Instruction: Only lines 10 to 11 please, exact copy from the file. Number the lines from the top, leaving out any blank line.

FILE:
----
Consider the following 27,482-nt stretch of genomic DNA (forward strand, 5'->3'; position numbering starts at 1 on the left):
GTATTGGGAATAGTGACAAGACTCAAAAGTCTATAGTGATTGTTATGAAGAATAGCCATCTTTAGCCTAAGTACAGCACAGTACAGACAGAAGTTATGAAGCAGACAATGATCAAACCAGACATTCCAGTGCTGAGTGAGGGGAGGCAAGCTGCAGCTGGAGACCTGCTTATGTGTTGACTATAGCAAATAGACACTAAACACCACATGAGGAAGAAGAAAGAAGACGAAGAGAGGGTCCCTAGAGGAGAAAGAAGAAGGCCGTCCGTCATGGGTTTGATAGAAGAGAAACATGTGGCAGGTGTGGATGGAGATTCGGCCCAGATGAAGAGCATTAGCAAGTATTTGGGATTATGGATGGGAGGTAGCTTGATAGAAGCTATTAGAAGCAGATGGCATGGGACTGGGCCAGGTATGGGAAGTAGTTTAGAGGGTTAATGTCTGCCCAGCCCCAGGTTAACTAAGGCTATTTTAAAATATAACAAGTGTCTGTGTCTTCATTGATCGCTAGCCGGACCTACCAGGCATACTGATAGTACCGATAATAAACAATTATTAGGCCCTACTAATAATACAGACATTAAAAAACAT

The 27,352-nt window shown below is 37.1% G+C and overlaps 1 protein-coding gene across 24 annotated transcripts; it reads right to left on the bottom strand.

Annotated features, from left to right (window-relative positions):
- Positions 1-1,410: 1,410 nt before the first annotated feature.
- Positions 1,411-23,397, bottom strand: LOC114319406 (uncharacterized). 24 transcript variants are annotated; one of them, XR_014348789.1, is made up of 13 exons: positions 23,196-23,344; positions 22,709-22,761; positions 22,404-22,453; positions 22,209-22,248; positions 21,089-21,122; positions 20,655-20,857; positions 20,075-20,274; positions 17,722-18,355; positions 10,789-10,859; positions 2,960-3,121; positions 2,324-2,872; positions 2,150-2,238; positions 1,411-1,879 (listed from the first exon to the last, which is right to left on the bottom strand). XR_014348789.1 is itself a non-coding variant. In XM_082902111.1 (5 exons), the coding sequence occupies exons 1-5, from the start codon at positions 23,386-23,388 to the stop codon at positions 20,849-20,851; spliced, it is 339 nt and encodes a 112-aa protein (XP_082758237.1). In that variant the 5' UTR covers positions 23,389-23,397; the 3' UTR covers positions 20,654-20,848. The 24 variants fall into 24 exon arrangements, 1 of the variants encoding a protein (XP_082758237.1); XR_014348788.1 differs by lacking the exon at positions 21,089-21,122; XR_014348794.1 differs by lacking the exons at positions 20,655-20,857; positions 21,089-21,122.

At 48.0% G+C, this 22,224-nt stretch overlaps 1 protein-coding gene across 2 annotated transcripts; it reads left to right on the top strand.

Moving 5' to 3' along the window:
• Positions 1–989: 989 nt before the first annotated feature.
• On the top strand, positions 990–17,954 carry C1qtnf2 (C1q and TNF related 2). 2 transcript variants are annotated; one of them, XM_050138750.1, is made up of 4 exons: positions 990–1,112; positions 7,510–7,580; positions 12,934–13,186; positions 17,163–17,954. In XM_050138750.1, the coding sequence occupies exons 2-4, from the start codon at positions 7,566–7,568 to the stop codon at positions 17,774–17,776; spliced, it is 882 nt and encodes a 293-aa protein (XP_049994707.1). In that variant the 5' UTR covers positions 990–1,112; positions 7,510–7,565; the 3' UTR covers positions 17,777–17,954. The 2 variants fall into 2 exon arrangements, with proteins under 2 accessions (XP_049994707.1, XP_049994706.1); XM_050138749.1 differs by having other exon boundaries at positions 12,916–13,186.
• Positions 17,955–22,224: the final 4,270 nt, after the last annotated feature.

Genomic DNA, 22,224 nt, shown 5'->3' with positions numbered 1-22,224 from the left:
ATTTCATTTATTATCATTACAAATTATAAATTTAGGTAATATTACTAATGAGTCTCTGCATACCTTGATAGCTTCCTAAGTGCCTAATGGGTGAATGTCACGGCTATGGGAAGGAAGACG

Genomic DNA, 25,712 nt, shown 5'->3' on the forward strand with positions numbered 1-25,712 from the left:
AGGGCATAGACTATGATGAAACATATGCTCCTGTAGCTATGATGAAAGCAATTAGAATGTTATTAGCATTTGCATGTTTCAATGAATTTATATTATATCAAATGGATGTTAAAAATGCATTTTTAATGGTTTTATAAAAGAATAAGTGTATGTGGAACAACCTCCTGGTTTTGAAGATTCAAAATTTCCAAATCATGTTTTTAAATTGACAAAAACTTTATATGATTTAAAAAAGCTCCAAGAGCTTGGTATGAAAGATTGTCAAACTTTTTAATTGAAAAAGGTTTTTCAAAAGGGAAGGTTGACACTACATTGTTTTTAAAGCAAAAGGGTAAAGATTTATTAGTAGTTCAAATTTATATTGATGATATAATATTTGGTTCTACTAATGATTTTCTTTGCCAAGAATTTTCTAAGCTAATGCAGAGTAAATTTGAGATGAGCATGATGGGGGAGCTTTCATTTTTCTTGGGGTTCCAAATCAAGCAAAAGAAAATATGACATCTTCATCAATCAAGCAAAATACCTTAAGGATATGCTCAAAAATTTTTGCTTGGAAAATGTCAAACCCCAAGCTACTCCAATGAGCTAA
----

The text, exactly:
• On the top strand, positions 990–17,954 carry C1qtnf2 (C1q and TNF related 2). 2 transcript variants are annotated; one of them, XM_050138750.1, is made up of 4 exons: positions 990–1,112; positions 7,510–7,580; positions 12,934–13,186; positions 17,163–17,954. In XM_050138750.1, the coding sequence occupies exons 2-4, from the start codon at positions 7,566–7,568 to the stop codon at positions 17,774–17,776; spliced, it is 882 nt and encodes a 293-aa protein (XP_049994707.1). In that variant the 5' UTR covers positions 990–1,112; positions 7,510–7,565; the 3' UTR covers positions 17,777–17,954. The 2 variants fall into 2 exon arrangements, with proteins under 2 accessions (XP_049994707.1, XP_049994706.1); XM_050138749.1 differs by having other exon boundaries at positions 12,916–13,186.
• Positions 17,955–22,224: the final 4,270 nt, after the last annotated feature.